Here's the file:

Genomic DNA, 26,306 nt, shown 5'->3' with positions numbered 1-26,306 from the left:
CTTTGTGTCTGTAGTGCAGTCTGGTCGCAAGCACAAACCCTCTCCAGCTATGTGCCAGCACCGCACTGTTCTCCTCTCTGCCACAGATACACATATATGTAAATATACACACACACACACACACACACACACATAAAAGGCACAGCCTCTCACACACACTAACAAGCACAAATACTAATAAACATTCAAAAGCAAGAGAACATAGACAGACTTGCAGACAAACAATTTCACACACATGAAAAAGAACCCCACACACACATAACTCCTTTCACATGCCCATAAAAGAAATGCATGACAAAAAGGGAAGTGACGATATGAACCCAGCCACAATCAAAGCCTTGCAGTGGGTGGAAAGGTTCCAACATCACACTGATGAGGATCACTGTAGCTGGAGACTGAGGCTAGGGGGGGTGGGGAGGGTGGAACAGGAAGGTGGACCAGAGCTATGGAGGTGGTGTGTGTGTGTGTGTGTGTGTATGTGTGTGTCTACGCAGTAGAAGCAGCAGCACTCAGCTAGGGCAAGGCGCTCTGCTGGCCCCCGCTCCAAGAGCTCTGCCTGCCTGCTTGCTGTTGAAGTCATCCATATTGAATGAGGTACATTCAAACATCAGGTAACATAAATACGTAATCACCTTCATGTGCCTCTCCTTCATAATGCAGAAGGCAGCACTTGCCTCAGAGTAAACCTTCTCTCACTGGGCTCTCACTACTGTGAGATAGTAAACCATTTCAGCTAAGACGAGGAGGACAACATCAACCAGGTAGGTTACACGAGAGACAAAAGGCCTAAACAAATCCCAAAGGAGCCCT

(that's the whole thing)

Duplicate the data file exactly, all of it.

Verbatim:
Genomic DNA, 26,306 nt, shown 5'->3' with positions numbered 1-26,306 from the left:
CTTTGTGTCTGTAGTGCAGTCTGGTCGCAAGCACAAACCCTCTCCAGCTATGTGCCAGCACCGCACTGTTCTCCTCTCTGCCACAGATACACATATATGTAAATATACACACACACACACACACACACACACATAAAAGGCACAGCCTCTCACACACACTAACAAGCACAAATACTAATAAACATTCAAAAGCAAGAGAACATAGACAGACTTGCAGACAAACAATTTCACACACATGAAAAAGAACCCCACACACACATAACTCCTTTCACATGCCCATAAAAGAAATGCATGACAAAAAGGGAAGTGACGATATGAACCCAGCCACAATCAAAGCCTTGCAGTGGGTGGAAAGGTTCCAACATCACACTGATGAGGATCACTGTAGCTGGAGACTGAGGCTAGGGGGGGTGGGGAGGGTGGAACAGGAAGGTGGACCAGAGCTATGGAGGTGGTGTGTGTGTGTGTGTGTGTGTATGTGTGTGTCTACGCAGTAGAAGCAGCAGCACTCAGCTAGGGCAAGGCGCTCTGCTGGCCCCCGCTCCAAGAGCTCTGCCTGCCTGCTTGCTGTTGAAGTCATCCATATTGAATGAGGTACATTCAAACATCAGGTAACATAAATACGTAATCACCTTCATGTGCCTCTCCTTCATAATGCAGAAGGCAGCACTTGCCTCAGAGTAAACCTTCTCTCACTGGGCTCTCACTACTGTGAGATAGTAAACCATTTCAGCTAAGACGAGGAGGACAACATCAACCAGGTAGGTTACACGAGAGACAAAAGGCCTAAACAAATCCCAAAGGAGCCCT